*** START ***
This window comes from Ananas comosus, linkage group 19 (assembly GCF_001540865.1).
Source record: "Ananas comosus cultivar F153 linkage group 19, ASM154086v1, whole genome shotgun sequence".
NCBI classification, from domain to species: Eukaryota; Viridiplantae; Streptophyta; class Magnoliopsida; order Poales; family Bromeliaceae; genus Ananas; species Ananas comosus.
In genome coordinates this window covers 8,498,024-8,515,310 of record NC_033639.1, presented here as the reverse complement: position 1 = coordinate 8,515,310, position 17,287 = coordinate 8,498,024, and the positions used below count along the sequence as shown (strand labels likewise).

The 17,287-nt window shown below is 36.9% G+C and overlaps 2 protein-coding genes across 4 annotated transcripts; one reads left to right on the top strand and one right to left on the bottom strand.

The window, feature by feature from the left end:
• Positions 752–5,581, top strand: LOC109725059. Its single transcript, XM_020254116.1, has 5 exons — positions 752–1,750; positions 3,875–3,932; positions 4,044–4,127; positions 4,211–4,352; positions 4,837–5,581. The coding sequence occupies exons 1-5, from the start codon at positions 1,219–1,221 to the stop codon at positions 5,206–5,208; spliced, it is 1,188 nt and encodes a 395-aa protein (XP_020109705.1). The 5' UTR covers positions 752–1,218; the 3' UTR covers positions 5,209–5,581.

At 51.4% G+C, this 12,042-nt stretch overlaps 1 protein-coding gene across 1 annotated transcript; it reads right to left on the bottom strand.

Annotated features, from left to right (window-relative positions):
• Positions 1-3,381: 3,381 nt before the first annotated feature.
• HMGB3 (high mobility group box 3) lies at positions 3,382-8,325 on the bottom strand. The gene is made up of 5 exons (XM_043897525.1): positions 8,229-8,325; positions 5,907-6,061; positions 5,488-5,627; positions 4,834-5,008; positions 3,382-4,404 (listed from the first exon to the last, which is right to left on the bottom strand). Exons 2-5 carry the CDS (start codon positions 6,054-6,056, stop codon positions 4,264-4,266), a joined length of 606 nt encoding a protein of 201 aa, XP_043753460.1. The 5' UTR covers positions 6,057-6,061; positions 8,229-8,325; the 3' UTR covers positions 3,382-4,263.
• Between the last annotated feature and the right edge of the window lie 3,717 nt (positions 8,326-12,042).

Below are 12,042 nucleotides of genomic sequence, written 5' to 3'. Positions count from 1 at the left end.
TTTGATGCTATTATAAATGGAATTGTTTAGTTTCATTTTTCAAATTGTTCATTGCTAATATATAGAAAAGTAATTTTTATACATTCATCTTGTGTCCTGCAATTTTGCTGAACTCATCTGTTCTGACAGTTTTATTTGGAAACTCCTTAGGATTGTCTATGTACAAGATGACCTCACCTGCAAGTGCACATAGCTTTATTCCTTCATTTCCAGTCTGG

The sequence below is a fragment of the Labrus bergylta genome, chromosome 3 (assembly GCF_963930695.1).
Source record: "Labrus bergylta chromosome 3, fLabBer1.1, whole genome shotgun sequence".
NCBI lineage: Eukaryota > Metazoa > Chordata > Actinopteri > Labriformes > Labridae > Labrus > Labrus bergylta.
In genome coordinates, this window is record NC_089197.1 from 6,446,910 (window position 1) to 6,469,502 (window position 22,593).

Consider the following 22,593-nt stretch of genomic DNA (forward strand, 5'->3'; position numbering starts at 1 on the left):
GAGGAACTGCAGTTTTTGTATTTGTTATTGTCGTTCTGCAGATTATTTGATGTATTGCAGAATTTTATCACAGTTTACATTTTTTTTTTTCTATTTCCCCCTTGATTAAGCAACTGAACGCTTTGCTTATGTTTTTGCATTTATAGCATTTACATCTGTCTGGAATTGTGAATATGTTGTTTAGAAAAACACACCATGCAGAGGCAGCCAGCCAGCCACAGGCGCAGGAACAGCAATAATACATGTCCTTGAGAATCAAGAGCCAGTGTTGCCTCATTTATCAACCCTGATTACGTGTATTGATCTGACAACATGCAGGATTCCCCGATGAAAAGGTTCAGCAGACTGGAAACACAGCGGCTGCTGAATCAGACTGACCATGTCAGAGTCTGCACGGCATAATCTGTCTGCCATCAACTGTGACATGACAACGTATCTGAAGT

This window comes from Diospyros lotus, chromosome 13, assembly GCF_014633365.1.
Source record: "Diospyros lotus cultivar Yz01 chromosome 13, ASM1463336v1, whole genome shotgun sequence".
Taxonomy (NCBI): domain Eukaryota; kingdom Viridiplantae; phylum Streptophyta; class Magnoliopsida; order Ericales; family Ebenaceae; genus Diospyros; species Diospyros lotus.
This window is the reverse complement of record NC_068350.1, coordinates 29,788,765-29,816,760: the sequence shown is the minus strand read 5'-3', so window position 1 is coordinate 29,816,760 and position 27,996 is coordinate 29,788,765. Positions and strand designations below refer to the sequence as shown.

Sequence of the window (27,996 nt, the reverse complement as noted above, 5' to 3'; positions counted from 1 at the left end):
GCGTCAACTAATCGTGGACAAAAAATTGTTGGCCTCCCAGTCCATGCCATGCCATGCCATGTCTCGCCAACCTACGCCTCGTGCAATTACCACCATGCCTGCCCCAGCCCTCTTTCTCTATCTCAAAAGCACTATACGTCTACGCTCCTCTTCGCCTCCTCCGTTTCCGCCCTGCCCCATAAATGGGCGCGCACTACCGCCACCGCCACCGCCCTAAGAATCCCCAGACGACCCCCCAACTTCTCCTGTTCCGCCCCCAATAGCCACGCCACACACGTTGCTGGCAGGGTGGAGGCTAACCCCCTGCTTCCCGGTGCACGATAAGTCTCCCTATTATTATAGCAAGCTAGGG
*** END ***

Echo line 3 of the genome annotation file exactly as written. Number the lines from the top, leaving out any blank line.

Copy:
NCBI classification, from domain to species: Eukaryota; Viridiplantae; Streptophyta; class Magnoliopsida; order Poales; family Bromeliaceae; genus Ananas; species Ananas comosus.